Tensions run high at Ryder Cup as Americans pull away

Brooks Koepka Sergio Garcia

Saturday afternoon's Ryder Cup session brought a tense split of matches.

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HAVEN, Wis. — The afternoon session began with Daniel Berger and Justin Thomas slugging beers on the first tee, revving up the crowd. It ended with Shane Lowry burying a par putt at No. 18, tossing his putter and bear-hugging Tyrrell Hatton as the pair claimed a precious point.

In between there were five-plus hours of chippiness, tension and heroism as Team Europe tried clawing its way back into the Ryder Cup.

The testiness began on the very first hole of the day’s second session, which began with Team USA up 9-3. Shane Lowry was miffed when he was forced to brush in his two-footer for birdie to tie the hole, and made that sentiment clear by using his putter as a yardstick. That mimicked Justin Thomas’ mock-measurement from the earlier session, a move Thomas actually debuted at the 2019 Presidents Cup. There are layers to this pettiness.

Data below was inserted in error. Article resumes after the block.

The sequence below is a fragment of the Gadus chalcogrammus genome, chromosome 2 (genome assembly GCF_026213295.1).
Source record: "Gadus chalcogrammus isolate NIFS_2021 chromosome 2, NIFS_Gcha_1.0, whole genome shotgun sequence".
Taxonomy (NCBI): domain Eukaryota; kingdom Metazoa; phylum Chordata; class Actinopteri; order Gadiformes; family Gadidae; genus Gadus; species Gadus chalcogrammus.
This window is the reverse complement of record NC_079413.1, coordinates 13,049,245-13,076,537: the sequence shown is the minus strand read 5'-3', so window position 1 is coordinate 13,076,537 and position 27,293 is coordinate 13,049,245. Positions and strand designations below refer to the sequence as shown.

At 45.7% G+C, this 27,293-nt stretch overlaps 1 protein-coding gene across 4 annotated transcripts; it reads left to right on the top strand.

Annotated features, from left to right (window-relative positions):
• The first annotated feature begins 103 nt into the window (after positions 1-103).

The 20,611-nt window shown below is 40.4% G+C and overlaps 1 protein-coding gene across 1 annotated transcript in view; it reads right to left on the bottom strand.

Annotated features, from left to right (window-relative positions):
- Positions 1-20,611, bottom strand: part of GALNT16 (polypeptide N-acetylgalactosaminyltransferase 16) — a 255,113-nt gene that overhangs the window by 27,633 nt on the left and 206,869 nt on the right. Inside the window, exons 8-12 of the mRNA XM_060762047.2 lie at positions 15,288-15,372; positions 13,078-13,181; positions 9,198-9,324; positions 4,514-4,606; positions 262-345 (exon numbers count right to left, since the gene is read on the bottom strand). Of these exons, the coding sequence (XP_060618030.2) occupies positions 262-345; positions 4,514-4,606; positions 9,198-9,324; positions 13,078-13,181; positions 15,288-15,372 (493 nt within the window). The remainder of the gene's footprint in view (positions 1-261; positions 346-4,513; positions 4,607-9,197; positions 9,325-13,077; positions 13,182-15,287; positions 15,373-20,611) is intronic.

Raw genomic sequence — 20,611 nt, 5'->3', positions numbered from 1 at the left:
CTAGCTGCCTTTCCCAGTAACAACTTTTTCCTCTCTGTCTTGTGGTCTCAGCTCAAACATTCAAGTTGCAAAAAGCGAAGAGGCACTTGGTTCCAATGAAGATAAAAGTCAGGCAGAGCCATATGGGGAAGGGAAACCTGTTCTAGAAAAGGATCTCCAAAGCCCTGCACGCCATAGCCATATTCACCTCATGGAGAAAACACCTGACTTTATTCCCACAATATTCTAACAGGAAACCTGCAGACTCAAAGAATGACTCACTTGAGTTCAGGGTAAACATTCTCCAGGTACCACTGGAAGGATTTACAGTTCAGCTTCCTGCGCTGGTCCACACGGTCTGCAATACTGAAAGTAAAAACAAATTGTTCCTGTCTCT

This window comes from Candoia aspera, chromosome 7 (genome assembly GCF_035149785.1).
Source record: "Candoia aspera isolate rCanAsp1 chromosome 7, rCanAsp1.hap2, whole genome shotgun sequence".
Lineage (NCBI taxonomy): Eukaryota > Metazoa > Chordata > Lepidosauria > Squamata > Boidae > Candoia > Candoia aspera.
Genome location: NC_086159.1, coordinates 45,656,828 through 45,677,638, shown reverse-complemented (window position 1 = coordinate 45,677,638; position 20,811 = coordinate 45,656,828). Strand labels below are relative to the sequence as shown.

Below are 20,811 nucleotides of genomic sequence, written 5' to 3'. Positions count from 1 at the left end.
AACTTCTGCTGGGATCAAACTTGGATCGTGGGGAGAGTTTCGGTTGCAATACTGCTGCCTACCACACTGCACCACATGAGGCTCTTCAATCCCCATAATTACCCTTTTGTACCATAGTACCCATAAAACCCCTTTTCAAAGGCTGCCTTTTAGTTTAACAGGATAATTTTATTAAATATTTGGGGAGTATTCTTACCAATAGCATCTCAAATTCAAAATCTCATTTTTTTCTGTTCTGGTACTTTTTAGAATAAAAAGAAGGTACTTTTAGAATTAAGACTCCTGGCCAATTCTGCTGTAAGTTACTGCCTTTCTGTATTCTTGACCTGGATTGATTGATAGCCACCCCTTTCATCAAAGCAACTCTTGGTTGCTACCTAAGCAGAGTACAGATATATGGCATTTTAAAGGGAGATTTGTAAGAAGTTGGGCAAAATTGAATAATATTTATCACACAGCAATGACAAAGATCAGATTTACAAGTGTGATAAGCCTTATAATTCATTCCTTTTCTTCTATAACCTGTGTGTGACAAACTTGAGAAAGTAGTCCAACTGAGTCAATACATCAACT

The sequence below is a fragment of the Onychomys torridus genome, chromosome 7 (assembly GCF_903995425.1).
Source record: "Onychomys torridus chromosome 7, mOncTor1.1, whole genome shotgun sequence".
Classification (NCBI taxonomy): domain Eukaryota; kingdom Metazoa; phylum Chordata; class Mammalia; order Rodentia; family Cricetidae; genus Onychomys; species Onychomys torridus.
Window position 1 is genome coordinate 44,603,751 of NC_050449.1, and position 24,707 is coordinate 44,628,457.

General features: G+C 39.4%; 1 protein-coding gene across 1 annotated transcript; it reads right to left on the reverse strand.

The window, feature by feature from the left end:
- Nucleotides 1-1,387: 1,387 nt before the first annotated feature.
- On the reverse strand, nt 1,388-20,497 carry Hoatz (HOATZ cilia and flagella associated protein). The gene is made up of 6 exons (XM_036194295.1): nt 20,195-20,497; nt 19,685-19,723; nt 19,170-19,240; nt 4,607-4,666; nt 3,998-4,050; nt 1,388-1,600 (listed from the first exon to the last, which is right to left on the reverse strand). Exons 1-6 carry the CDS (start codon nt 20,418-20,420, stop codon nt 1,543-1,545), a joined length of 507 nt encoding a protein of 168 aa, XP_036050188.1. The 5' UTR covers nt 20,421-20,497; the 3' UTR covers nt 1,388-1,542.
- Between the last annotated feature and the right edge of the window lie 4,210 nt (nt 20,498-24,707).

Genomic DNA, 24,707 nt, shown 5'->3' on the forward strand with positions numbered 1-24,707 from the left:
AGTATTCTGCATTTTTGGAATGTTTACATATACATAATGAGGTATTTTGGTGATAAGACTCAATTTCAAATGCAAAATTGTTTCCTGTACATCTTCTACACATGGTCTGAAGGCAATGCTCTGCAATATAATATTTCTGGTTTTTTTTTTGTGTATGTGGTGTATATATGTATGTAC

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There was some ambiguity as to whether Lowry was having fun with the gesture or making a point. There was no such ambiguity two groups later, when Bryson DeChambeau faced a par putt of similar length and placed his putter on the green before walking off, stone-faced.

“I think I understand their point of view. Sometimes really early on in the match it’s like they are trying to see what — you know, how your putting is in the beginning. I understand that,” DeChambeau said after the round.